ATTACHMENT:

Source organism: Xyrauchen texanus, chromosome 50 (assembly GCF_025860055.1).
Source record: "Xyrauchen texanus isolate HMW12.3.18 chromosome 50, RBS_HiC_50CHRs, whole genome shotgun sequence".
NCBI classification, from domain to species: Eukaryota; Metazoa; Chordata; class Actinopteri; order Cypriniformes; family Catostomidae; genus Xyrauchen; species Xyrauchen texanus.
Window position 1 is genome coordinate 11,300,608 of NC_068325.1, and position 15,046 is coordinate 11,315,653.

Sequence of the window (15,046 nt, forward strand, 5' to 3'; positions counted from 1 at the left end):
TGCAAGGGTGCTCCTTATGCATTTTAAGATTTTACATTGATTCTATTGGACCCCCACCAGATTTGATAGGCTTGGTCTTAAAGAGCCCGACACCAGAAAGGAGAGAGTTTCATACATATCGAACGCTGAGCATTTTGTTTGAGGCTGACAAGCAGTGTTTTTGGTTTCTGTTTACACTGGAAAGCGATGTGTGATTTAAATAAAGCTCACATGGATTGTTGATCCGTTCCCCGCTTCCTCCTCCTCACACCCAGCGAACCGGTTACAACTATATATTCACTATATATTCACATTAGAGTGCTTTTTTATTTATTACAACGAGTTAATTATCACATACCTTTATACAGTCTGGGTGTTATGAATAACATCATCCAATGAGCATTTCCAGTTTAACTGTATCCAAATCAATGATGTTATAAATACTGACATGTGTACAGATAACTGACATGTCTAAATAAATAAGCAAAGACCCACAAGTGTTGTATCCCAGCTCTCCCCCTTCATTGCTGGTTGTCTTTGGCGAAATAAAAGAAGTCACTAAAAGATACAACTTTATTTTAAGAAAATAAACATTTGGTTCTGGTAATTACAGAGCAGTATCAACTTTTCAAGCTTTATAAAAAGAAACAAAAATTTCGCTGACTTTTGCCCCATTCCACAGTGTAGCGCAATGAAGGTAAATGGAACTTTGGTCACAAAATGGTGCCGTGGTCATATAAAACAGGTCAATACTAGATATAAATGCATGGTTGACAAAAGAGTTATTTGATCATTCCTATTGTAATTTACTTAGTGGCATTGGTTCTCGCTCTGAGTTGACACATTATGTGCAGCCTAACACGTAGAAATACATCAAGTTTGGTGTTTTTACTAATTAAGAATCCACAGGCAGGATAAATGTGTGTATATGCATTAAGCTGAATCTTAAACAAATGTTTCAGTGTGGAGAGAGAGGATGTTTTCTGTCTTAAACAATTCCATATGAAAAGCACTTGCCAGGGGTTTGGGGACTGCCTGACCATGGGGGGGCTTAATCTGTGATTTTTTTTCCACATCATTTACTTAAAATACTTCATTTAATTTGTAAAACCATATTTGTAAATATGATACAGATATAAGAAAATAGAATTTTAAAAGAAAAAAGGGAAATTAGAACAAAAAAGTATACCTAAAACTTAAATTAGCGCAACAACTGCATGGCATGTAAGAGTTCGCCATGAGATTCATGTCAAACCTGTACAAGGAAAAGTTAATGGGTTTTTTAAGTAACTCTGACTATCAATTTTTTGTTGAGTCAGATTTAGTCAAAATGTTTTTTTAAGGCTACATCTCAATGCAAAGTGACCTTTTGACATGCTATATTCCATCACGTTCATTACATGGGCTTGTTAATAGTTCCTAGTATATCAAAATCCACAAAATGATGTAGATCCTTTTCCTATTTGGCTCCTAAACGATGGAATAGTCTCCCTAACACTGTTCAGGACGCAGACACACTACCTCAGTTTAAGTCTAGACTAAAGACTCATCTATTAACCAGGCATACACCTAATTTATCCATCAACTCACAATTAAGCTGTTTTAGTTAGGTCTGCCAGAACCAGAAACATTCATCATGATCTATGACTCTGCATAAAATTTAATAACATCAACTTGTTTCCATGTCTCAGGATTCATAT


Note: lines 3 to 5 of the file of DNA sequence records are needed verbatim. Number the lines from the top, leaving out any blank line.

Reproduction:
NCBI classification, from domain to species: Eukaryota; Metazoa; Chordata; class Actinopteri; order Cypriniformes; family Catostomidae; genus Xyrauchen; species Xyrauchen texanus.
Window position 1 is genome coordinate 11,300,608 of NC_068325.1, and position 15,046 is coordinate 11,315,653.

Sequence of the window (15,046 nt, forward strand, 5' to 3'; positions counted from 1 at the left end):